Every football writer in the blogosphere is writing mock drafts this time of year. I’m doing something a little different. I’ve made a bet with my father to make things fun. I get to name nine players. If one of them is taken at #48 (or with the first pick the Vikings have, should they make a trade), I win. My dad gets the field. So compiling this list is going to be a tall order. I shouldn’t restrict myself to players I’d like – some of these players, in fact, would make me pretty upset. But by reading the tea leaves of the Vikings’ behavior through free agency and evaluating prospects, I can better project the likeliest picks to happen, even if they aren’t my favorites.
Malik McDowell, DT, Michigan State
McDowell is the single player I’d be happiest with at #48, and also seems to be a likely target. His talent, athleticism and ability are off the charts. He’ll be only 21 years old by the start of the 2017 season, checking the age box (the Vikings love to fall for 20-21 year old players). He’s a bit raw, and light on variety of pass rush techniques. His SPARQ (a measure designed to quantify overall athleticism) is elite and he produced plenty for his age. He’s played all over the defensive line, which is incredibly valuable even in a deep position group like the Vikings have.
The catch with McDowell is with his motor. During a 3-9 Spartans campaign, he was clearly losing his fire and motivation, often seen getting frustrated or “coasting” on plays, as Mike Zimmer would put it. I can’t possibly explain this better than Brett Kollmann can, so just watch that video for a phenomenal breakdown of everything he does. The Vikings met with McDowell in March, so I can only assume they’ve determined whether or not they can get over his issues. He’s either near the top of their board, or off it entirely.
Dan Feeney, G, Indiana
Dan Feeney is the most commonly mocked player to the Vikings at #48, and with good reason. Next to Forrest Lamp (who isn’t on this list because it’s highly unlikely that he falls out of the first), he’s the best interior offensive lineman in this draft. Feeney is an absolute mauler with decent all-around athleticism (balanced, though unremarkable). He’s been called a “plug-and-play” starter by many analysts, including Dane Brugler (buy his draft guide) and Mike Mayock.
Feeney, by all means, should be a first round pick easily. But durability issues could cause him to fall, as well as his existence in an undervalued position group. Most notable is a possibly detrimental concussion in September of 2016 that kept him out of five games. Conventional wisdom says that with each concussion, they take longer to recover from, but a long-recovery process doesn’t seem to actually be related to future concussions. Or at the very least it’s an unknown, which puts him on the same level as every other player with a concussion on their record.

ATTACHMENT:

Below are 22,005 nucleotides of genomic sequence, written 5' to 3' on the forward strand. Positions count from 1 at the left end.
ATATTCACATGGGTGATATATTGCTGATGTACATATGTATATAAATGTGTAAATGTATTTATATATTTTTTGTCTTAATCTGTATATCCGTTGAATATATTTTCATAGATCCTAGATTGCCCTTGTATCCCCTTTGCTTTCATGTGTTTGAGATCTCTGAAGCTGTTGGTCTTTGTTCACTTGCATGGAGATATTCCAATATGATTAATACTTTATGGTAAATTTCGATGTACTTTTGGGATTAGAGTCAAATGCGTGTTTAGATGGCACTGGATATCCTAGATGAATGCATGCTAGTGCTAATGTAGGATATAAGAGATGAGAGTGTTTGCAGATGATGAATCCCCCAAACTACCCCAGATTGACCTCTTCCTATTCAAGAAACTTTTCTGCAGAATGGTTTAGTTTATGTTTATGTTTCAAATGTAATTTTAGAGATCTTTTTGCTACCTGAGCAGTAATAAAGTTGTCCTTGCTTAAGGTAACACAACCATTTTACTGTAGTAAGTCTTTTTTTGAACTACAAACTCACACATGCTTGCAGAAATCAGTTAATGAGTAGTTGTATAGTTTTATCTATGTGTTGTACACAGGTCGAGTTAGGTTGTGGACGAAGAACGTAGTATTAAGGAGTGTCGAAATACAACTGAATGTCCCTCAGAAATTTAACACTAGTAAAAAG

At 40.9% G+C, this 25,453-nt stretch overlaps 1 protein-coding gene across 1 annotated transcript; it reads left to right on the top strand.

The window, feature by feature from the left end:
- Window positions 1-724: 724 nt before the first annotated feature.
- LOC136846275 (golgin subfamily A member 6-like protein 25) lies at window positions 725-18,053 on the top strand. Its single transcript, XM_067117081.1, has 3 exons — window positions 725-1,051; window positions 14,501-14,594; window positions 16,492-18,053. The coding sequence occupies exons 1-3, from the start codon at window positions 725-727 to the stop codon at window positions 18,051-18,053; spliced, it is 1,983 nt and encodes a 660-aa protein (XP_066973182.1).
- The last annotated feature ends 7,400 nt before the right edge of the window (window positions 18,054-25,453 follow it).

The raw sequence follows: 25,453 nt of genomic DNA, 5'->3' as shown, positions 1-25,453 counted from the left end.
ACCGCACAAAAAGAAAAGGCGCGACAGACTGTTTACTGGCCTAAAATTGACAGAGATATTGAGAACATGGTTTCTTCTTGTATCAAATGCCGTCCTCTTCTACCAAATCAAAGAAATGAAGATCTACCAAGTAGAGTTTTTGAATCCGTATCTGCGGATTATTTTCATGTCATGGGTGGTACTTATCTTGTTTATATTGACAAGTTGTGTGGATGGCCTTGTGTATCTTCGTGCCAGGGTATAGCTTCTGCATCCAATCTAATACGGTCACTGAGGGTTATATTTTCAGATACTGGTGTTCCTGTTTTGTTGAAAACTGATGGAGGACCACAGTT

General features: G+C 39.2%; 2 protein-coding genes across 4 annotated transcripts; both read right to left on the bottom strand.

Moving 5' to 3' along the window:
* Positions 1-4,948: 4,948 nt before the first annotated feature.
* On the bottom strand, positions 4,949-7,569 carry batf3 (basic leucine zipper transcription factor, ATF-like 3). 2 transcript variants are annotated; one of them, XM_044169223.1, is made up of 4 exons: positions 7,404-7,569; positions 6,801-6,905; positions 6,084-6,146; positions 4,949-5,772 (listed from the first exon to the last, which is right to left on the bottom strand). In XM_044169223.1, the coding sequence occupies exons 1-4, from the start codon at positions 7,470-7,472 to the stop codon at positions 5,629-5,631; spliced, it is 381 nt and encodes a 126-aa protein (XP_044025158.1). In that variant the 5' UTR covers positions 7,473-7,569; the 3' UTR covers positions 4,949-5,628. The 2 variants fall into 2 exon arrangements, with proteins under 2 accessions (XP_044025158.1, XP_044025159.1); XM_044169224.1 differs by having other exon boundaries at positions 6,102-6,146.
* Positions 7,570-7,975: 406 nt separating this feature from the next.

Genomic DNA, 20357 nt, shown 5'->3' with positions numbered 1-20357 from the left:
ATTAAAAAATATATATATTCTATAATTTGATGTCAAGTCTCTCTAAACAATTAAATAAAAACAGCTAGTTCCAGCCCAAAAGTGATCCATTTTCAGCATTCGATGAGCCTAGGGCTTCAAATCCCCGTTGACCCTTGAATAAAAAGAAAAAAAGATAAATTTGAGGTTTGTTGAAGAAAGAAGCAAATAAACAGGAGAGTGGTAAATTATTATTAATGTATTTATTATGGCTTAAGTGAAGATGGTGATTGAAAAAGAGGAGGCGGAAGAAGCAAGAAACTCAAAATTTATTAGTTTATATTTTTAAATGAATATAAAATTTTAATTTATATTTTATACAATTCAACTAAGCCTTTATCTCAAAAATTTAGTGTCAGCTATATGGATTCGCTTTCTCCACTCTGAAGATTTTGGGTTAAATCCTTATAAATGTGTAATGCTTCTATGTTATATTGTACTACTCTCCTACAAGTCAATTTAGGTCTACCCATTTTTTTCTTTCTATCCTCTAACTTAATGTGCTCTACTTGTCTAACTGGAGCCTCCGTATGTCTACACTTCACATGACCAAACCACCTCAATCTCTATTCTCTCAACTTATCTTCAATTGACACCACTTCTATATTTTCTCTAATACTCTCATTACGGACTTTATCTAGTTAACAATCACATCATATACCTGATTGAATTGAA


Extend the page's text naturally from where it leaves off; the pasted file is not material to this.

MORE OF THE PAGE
Joe Mixon, RB, Oklahoma
It’s hard for me to put Joe Mixon on the list for easily inferable personal reasons. It’s also hard to put Mixon on the list because it’s hard to imagine the entire NFL passing on him, with many teams passing on him twice, considering his talent. But if teams won’t accept the proven talents of Ray Rice, will they accept unproven talents? The Vikings don’t seem worried. It’s not controversial to say that Joe Mixon is one of the best running back prospects in this class. He’s young (20) and an every-down player with the skills to become a premier weapon in the NFL. Should he be available at #48, he’d undoubtedly be one of the best available players and would transform the offense.
Considering the Vikings’ strong connection with Mixon, I’d be foolish to leave him off this list. I’ve said previously on the Purple Journal Podcast how important redemption is to me, which is in conflict with my feelings about Mixon’s incident. Should the Vikings draft him, it would indicate that he showed in interviews that he’s matured, and ready for his redemption. They’re clearly willing to forgive his transgressions, so long as they’re confident history doesn’t repeat itself. Therein lies the question.
Taylor Moton, T, Western Michigan
Moton has been rising up draft boards as one of the better offensive linemen in a weaker class. He burst onto the scene during the Senior Bowl, and his versatility is attractive. He’s played mostly RT, but has played RG at a similar level. Further, his body type tests better as a guard than as a tackle, so it seems plausible for him to play either. With the recent mention of moving Mike Remmers to guard, the flexibility is nice, and that can be untangled in training camp. He’s one of the more athletic linemen in the draft, which may catch Spielman and Sparano’s eye.